The Holly and the Ivy

It is an enduring remnant of Paganism to deck our houses with evergreens towards the close of the year.   Although the custom was forbidden by the councils of the early Christian Church, its hold was too strong for it to be readily relinquished.  For the Druids of ancient Britain, Holly and Ivy symbolised  a contest between the masculine (holly) and feminine (ivy) elements in nature.  In the modern age Holly and Ivy have come to represent Christmas.

Holly supposedly wards off witches and a sprig tied to the bedpost assures pleasant dreams.  Syrup, made by boiling the twigs is good for easing chesty coughs.  According to Christian tradition the pointed leaves represent the thorns of Christ’s Crown, the perennially-green leaves represent eternal life and the red berries represent the blood He shed for our salvation.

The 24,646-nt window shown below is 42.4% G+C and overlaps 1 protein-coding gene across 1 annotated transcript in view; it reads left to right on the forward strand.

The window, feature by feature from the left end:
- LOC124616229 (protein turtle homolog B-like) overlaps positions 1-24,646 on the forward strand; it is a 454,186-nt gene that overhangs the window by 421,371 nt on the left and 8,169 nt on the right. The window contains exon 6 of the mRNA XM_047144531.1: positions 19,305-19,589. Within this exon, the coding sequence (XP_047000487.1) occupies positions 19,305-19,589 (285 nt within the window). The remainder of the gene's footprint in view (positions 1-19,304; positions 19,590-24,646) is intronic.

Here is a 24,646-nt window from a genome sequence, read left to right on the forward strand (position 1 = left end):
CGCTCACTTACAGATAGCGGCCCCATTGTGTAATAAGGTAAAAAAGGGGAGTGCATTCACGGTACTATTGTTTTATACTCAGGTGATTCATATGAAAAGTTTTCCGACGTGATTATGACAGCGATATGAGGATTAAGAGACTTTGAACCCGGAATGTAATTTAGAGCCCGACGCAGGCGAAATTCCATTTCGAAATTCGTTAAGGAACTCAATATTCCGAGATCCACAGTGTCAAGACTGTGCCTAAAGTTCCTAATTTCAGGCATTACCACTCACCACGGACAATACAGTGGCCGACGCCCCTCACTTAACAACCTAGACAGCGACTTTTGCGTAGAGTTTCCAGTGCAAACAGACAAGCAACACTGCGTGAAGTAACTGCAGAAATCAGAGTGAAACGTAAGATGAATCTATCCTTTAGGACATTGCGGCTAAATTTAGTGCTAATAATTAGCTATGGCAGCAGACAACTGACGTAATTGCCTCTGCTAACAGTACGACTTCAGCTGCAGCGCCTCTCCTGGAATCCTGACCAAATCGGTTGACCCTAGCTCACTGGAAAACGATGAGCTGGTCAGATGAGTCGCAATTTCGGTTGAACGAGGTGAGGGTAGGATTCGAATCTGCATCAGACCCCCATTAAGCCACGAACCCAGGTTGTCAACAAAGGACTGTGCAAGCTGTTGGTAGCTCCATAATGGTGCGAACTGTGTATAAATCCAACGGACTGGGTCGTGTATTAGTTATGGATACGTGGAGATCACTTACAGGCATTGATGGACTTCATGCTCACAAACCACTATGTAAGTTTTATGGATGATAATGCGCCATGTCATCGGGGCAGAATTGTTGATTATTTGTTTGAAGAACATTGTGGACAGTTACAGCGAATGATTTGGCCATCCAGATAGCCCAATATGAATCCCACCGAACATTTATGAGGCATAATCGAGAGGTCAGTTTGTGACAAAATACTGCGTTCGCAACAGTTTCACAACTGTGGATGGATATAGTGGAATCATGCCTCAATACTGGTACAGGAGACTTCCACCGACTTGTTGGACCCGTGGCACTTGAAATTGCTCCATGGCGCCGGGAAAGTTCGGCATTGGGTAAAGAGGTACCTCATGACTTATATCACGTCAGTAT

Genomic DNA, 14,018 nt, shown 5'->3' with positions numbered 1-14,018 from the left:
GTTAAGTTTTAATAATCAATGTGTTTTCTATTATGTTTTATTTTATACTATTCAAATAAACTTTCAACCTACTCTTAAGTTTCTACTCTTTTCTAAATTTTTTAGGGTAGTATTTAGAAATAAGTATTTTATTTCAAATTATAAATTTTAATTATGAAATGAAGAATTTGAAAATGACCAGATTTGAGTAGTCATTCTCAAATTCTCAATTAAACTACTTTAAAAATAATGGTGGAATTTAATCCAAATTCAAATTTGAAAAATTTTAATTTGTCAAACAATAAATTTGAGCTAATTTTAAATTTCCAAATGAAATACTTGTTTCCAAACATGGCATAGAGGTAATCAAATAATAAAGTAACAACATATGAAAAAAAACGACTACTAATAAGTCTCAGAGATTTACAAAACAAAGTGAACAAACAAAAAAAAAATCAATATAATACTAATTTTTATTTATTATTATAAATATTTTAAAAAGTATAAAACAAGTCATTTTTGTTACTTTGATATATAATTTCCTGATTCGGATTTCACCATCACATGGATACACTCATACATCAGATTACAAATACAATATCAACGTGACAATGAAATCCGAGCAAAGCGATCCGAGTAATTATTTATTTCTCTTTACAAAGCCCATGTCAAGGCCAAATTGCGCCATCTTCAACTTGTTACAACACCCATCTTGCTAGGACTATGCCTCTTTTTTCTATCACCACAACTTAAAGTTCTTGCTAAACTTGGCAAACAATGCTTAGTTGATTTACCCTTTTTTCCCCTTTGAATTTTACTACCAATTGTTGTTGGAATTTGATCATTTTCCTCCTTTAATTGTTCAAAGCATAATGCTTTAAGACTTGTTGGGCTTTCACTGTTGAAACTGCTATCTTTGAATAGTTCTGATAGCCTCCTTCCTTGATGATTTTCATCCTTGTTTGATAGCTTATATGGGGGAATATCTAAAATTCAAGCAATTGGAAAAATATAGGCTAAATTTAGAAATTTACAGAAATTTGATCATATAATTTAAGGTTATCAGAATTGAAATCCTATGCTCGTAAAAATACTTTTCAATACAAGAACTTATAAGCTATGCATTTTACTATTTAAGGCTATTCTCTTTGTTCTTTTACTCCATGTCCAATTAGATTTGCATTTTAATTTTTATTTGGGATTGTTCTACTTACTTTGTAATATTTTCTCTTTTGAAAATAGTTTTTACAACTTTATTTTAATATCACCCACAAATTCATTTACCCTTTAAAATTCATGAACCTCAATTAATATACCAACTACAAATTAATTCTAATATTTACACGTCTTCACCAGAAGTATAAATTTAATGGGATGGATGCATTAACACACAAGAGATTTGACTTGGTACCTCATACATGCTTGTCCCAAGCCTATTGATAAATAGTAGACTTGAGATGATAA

Ivy, according to ancient tradition, has always been a symbol of fidelity, friendship and affection.  Druids considered it a symbol of determination and strength while the Celts also associated ivy with the lunar goddess, Arianrhod, and held it as a portent of death and spiritual rebirth.

Visit Ben & Alfie here.

Merry Christmas everyone and may your God have the strength to go with you.

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